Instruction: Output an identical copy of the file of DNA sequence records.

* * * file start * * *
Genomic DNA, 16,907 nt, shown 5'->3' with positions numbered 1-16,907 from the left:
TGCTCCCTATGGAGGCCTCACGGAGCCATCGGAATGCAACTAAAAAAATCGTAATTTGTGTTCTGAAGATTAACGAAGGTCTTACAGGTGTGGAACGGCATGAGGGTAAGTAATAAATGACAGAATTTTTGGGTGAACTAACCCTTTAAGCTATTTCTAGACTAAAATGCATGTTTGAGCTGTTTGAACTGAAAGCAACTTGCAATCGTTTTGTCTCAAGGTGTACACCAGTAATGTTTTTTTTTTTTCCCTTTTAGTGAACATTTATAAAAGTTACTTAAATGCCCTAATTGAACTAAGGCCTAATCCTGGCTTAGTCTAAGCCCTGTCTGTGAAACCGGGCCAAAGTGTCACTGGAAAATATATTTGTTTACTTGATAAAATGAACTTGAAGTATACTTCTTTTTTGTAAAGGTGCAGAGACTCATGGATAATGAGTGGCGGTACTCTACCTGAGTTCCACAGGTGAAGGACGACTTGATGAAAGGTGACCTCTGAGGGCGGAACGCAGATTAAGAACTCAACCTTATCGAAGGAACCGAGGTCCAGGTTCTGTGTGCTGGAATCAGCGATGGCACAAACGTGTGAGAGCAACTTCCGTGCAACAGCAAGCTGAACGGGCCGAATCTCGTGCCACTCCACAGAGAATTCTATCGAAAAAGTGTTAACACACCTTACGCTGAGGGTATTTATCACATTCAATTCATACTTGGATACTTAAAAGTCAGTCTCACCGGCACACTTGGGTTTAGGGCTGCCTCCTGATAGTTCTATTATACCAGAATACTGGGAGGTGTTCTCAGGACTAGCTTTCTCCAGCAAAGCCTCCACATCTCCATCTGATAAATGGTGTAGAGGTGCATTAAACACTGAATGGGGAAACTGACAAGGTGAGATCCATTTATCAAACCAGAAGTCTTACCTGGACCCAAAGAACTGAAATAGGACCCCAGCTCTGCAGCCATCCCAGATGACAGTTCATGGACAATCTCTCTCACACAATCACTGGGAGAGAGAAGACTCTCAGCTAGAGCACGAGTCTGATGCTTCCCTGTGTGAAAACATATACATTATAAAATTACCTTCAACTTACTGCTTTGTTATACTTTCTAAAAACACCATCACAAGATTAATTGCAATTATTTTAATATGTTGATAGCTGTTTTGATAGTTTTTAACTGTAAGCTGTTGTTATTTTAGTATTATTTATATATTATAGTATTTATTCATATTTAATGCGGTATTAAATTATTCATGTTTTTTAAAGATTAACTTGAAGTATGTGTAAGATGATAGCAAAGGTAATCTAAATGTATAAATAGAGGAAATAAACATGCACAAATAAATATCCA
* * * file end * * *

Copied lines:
Genomic DNA, 16,907 nt, shown 5'->3' with positions numbered 1-16,907 from the left:
TGCTCCCTATGGAGGCCTCACGGAGCCATCGGAATGCAACTAAAAAAATCGTAATTTGTGTTCTGAAGATTAACGAAGGTCTTACAGGTGTGGAACGGCATGAGGGTAAGTAATAAATGACAGAATTTTTGGGTGAACTAACCCTTTAAGCTATTTCTAGACTAAAATGCATGTTTGAGCTGTTTGAACTGAAAGCAACTTGCAATCGTTTTGTCTCAAGGTGTACACCAGTAATGTTTTTTTTTTTTCCCTTTTAGTGAACATTTATAAAAGTTACTTAAATGCCCTAATTGAACTAAGGCCTAATCCTGGCTTAGTCTAAGCCCTGTCTGTGAAACCGGGCCAAAGTGTCACTGGAAAATATATTTGTTTACTTGATAAAATGAACTTGAAGTATACTTCTTTTTTGTAAAGGTGCAGAGACTCATGGATAATGAGTGGCGGTACTCTACCTGAGTTCCACAGGTGAAGGACGACTTGATGAAAGGTGACCTCTGAGGGCGGAACGCAGATTAAGAACTCAACCTTATCGAAGGAACCGAGGTCCAGGTTCTGTGTGCTGGAATCAGCGATGGCACAAACGTGTGAGAGCAACTTCCGTGCAACAGCAAGCTGAACGGGCCGAATCTCGTGCCACTCCACAGAGAATTCTATCGAAAAAGTGTTAACACACCTTACGCTGAGGGTATTTATCACATTCAATTCATACTTGGATACTTAAAAGTCAGTCTCACCGGCACACTTGGGTTTAGGGCTGCCTCCTGATAGTTCTATTATACCAGAATACTGGGAGGTGTTCTCAGGACTAGCTTTCTCCAGCAAAGCCTCCACATCTCCATCTGATAAATGGTGTAGAGGTGCATTAAACACTGAATGGGGAAACTGACAAGGTGAGATCCATTTATCAAACCAGAAGTCTTACCTGGACCCAAAGAACTGAAATAGGACCCCAGCTCTGCAGCCATCCCAGATGACAGTTCATGGACAATCTCTCTCACACAATCACTGGGAGAGAGAAGACTCTCAGCTAGAGCACGAGTCTGATGCTTCCCTGTGTGAAAACATATACATTATAAAATTACCTTCAACTTACTGCTTTGTTATACTTTCTAAAAACACCATCACAAGATTAATTGCAATTATTTTAATATGTTGATAGCTGTTTTGATAGTTTTTAACTGTAAGCTGTTGTTATTTTAGTATTATTTATATATTATAGTATTTATTCATATTTAATGCGGTATTAAATTATTCATGTTTTTTAAAGATTAACTTGAAGTATGTGTAAGATGATAGCAAAGGTAATCTAAATGTATAAATAGAGGAAATAAACATGCACAAATAAATATCCA